A Deluge and a Pause : Exploring Schreiber
Schreiber has a population of around 2,000 people, and it is easy to see that both its past and present are closely tied to the Canadian Pacific Railway. The town was founded around 1883 as a construction camp, when railway employees were struggling to lay 651 miles of track through northern Ontario. The marshy and uneven terrain made the work incredibly difficult and dangerous, and many lives were lost from falling rocks. The track was completed in May 1885, and on June 28, 1885 the first steam engine rumbled through town, coming from Vancouver and heading for eastern Canada.
The CPR moved its divisional office to Schreiber in 1912, and it became a 'home' for many railway employees who worked the rails between Thunder Bay and Schreiber and between Shreiber and White River. The company built many homes for its employees, which can still be recognized today, and are still in use. CPR remains one of the largest employers in the town, together with the pulp and paper mill in Terrace Bay.
During breaks in the rain we explored parts of the small town. The importance of the railway was evident from our brief tour. We walked over to the Railway Museum, which was under construction. The new building has a beautifully restored steam engine at one end, a railway carriage at the other, and a rectangular building in the centre that will house the exhibits. It is a very cool design.
We also learned that the town was named after Sir Collingwood Schreiber in 1885. Sir Schreiber was born in England, and emigrated to Canada West in 1852. He became a Canadian surveyor, engineer, and civil servant who was instrumental in the expansion and development of the railway across Canada.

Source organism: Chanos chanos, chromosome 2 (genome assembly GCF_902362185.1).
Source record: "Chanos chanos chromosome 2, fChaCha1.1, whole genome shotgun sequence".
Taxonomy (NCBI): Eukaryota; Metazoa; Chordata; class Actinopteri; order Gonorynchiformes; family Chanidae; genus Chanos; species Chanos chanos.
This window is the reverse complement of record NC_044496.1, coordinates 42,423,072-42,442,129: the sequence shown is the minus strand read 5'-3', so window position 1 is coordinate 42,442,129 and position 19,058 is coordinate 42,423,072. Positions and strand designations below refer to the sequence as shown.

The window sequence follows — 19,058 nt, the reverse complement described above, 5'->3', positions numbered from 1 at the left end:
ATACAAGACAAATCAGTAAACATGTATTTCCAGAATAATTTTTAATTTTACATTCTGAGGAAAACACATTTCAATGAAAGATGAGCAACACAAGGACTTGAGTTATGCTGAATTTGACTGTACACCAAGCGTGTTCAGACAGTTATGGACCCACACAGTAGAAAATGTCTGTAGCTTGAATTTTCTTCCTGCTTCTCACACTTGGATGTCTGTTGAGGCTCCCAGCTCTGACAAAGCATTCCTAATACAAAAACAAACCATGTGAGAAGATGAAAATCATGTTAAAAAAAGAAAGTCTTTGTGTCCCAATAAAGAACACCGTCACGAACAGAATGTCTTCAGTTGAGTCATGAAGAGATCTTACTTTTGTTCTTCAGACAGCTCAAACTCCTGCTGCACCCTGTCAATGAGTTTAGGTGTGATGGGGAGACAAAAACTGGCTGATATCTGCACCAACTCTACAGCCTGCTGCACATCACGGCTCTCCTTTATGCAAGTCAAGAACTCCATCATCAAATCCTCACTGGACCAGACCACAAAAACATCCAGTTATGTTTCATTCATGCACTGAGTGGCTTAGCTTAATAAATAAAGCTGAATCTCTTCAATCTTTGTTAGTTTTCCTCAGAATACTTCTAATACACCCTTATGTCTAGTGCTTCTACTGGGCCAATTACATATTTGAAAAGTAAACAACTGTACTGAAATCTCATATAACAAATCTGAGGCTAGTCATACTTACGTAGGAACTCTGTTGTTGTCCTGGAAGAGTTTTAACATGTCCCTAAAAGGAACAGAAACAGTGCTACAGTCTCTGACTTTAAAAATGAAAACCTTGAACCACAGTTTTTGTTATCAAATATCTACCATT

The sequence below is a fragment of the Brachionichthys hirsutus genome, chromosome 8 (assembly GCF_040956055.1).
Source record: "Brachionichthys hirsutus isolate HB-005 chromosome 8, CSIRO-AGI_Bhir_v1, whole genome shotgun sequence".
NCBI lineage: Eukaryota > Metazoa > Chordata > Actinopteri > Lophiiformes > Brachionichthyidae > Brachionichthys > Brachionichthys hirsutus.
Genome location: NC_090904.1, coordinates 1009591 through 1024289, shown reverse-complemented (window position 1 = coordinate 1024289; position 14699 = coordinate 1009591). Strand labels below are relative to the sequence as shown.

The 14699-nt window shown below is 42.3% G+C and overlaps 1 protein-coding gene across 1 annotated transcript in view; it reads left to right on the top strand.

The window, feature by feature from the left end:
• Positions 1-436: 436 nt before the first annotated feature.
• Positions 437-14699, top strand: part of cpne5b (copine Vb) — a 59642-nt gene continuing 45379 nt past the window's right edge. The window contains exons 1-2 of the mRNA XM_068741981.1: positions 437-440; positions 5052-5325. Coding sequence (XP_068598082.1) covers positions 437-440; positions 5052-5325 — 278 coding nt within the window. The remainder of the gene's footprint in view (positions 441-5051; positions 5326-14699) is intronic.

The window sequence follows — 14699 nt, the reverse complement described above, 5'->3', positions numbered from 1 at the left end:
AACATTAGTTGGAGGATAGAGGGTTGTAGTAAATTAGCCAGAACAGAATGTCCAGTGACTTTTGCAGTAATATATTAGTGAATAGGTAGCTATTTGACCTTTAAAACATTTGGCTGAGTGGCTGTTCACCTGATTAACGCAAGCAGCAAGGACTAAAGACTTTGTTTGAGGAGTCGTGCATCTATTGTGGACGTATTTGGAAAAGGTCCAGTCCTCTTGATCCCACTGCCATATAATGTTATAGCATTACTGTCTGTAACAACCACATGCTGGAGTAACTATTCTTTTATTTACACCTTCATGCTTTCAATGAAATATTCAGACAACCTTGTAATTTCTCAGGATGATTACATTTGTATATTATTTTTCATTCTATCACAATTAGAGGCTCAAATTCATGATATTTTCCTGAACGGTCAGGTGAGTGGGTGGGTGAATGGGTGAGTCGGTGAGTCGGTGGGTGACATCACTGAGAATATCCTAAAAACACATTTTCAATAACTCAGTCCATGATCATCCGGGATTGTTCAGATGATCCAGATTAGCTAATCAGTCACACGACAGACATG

We also visited the WWII Memorial, commemorating the veterans who fought in the world wars. At the memorial site was an historical plaque commemorating the Japanese-Canadian Road camp that was in the town from 1942-1944. During the second World War Canada's federal government forcibly evacuated Canadians of Japanese ancestry from the west coast of British Columbia. Many of the men sent to northern Ontario in 1942 were employed building the Trans Canada Highway. Many subsequently left the road camps to find work on farms, in lumber camps, or at pulp and paper mills. After the war quite a few of these young men brought their families east, establishing a Japanese-Canadian community in northern Ontario.
There were a lot of historical plaques around the small community, describing and showing photos of what it looked like during its heyday. There was also a miniature replica of the old YMCA building where people used to go to socialize. They could go bowling, play cards, dine, and find accommodations there.
As we walked around town we noticed that quite a few of the businesses, including a motel, restaurant, gas station, convenience store, and sporting goods store were owned by the Filanes. It turns out Schreiber is home to Cosimo Filane, who is an online entertainer, and Dominic Filane, who was a 10 time Canadian Boxing Champion (1990-1999) in the light fly weight division, as well as a 2 time Olympic Boxer.
Although we were able to explore a little between rain showers, we spent most of the day catching up on photo editing and blogging. Tomorrow we will get back to the Casque Isles Trail!
See you on the trail!
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